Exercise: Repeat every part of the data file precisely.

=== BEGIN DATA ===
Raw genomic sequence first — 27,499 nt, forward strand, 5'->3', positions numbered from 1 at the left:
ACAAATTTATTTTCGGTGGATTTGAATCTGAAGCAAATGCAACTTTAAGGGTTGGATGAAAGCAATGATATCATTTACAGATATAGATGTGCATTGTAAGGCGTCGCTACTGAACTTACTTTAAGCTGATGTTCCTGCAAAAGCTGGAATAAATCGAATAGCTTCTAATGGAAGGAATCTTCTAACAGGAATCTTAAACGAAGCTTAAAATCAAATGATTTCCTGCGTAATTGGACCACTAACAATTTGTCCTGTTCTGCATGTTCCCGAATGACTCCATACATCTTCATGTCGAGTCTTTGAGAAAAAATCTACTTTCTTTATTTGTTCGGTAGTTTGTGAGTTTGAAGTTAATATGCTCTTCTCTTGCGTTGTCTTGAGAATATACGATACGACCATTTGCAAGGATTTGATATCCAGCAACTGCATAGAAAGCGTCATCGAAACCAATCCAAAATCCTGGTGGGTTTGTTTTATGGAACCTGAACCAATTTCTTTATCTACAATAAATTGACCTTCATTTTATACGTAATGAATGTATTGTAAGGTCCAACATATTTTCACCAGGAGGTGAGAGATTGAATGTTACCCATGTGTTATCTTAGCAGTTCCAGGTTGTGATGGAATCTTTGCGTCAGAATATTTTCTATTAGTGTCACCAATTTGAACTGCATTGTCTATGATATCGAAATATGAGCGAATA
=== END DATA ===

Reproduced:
Raw genomic sequence first — 27,499 nt, forward strand, 5'->3', positions numbered from 1 at the left:
ACAAATTTATTTTCGGTGGATTTGAATCTGAAGCAAATGCAACTTTAAGGGTTGGATGAAAGCAATGATATCATTTACAGATATAGATGTGCATTGTAAGGCGTCGCTACTGAACTTACTTTAAGCTGATGTTCCTGCAAAAGCTGGAATAAATCGAATAGCTTCTAATGGAAGGAATCTTCTAACAGGAATCTTAAACGAAGCTTAAAATCAAATGATTTCCTGCGTAATTGGACCACTAACAATTTGTCCTGTTCTGCATGTTCCCGAATGACTCCATACATCTTCATGTCGAGTCTTTGAGAAAAAATCTACTTTCTTTATTTGTTCGGTAGTTTGTGAGTTTGAAGTTAATATGCTCTTCTCTTGCGTTGTCTTGAGAATATACGATACGACCATTTGCAAGGATTTGATATCCAGCAACTGCATAGAAAGCGTCATCGAAACCAATCCAAAATCCTGGTGGGTTTGTTTTATGGAACCTGAACCAATTTCTTTATCTACAATAAATTGACCTTCATTTTATACGTAATGAATGTATTGTAAGGTCCAACATATTTTCACCAGGAGGTGAGAGATTGAATGTTACCCATGTGTTATCTTAGCAGTTCCAGGTTGTGATGGAATCTTTGCGTCAGAATATTTTCTATTAGTGTCACCAATTTGAACTGCATTGTCTATGATATCGAAATATGAGCGAATA